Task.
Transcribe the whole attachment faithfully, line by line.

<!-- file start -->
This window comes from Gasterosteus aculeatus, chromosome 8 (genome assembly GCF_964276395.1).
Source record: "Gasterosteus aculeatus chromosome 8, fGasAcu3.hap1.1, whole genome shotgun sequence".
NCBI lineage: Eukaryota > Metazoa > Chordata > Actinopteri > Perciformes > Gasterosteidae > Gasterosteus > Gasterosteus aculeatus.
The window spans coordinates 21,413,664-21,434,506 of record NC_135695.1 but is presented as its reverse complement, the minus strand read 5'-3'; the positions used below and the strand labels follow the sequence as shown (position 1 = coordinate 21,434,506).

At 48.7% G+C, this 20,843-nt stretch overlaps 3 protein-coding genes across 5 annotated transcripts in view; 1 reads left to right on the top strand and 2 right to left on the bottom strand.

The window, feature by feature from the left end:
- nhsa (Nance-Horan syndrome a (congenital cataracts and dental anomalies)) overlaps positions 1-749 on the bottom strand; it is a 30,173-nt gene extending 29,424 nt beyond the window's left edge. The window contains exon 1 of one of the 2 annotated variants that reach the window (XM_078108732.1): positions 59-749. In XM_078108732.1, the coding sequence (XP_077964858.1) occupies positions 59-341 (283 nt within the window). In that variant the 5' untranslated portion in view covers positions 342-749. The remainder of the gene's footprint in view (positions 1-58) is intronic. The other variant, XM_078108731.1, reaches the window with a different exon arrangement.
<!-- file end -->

This window comes from Gasterosteus aculeatus, chromosome 8 (genome assembly GCF_964276395.1).
Source record: "Gasterosteus aculeatus chromosome 8, fGasAcu3.hap1.1, whole genome shotgun sequence".
NCBI lineage: Eukaryota > Metazoa > Chordata > Actinopteri > Perciformes > Gasterosteidae > Gasterosteus > Gasterosteus aculeatus.
The window spans coordinates 21,413,664-21,434,506 of record NC_135695.1 but is presented as its reverse complement, the minus strand read 5'-3'; the positions used below and the strand labels follow the sequence as shown (position 1 = coordinate 21,434,506).

At 48.7% G+C, this 20,843-nt stretch overlaps 3 protein-coding genes across 5 annotated transcripts in view; 1 reads left to right on the top strand and 2 right to left on the bottom strand.

The window, feature by feature from the left end:
- nhsa (Nance-Horan syndrome a (congenital cataracts and dental anomalies)) overlaps positions 1-749 on the bottom strand; it is a 30,173-nt gene extending 29,424 nt beyond the window's left edge. The window contains exon 1 of one of the 2 annotated variants that reach the window (XM_078108732.1): positions 59-749. In XM_078108732.1, the coding sequence (XP_077964858.1) occupies positions 59-341 (283 nt within the window). In that variant the 5' untranslated portion in view covers positions 342-749. The remainder of the gene's footprint in view (positions 1-58) is intronic. The other variant, XM_078108731.1, reaches the window with a different exon arrangement.